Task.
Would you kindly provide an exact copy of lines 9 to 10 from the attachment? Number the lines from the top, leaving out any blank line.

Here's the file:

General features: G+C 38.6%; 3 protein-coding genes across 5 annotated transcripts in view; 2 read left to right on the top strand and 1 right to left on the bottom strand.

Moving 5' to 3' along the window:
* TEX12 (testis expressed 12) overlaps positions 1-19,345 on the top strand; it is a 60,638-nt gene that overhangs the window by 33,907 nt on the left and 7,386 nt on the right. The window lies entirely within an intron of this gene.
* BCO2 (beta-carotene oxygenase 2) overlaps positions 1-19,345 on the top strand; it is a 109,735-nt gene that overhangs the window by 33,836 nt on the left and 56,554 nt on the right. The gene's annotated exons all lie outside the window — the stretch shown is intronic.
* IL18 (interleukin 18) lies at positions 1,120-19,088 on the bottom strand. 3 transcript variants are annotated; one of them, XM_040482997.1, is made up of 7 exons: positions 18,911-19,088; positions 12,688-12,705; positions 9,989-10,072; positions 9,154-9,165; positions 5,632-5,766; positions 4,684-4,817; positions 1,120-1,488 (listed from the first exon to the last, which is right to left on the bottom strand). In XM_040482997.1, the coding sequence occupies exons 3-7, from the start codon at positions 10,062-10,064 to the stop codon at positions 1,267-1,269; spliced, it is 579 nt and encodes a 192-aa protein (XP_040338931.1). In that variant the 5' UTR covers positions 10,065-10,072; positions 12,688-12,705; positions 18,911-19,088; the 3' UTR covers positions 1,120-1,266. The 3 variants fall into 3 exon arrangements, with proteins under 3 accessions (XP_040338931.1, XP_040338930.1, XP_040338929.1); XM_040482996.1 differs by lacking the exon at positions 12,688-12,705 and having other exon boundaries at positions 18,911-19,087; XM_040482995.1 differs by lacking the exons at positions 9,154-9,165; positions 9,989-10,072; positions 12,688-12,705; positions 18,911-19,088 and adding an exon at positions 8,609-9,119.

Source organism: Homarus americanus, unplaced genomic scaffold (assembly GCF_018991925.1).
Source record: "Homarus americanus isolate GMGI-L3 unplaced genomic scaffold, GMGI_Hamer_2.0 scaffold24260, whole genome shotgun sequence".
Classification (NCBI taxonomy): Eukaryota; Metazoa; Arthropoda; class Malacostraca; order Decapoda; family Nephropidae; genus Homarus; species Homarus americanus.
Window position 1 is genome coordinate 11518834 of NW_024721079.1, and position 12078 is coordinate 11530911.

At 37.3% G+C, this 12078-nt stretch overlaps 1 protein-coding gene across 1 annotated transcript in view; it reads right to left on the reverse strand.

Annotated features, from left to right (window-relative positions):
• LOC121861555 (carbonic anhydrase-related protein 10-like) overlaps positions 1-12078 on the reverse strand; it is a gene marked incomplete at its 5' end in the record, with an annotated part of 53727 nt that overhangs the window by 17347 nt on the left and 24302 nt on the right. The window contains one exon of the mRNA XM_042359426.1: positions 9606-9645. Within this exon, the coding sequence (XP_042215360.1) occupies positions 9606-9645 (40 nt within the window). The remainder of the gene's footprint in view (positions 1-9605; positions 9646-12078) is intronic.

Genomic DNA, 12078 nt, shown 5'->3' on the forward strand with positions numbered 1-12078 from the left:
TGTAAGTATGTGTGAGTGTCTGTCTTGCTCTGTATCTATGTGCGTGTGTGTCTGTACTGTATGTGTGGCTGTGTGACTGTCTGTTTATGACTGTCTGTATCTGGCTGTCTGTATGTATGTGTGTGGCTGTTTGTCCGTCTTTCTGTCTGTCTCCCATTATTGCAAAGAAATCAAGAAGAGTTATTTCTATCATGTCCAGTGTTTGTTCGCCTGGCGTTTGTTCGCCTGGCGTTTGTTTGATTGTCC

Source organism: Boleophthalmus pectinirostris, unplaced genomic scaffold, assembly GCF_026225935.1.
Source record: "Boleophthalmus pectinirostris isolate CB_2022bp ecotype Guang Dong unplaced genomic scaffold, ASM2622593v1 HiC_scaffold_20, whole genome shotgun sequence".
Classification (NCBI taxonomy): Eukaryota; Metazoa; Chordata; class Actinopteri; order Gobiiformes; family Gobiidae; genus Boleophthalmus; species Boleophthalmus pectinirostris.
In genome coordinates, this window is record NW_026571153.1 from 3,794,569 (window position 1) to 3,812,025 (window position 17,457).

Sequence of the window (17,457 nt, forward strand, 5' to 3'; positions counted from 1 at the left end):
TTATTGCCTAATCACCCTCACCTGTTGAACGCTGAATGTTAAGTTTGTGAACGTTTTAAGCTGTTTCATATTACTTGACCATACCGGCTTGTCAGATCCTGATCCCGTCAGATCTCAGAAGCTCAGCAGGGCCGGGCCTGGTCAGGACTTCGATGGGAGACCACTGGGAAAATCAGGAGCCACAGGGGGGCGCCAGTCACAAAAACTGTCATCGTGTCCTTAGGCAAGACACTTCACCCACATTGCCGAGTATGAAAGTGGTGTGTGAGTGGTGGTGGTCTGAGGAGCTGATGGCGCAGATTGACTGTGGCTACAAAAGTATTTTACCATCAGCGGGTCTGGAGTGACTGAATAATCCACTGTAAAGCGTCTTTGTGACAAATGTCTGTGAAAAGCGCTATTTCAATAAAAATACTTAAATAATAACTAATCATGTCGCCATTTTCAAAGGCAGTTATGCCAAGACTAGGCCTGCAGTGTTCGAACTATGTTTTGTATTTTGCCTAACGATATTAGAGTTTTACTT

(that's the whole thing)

Window position 1 is genome coordinate 11518834 of NW_024721079.1, and position 12078 is coordinate 11530911.

At 37.3% G+C, this 12078-nt stretch overlaps 1 protein-coding gene across 1 annotated transcript in view; it reads right to left on the reverse strand.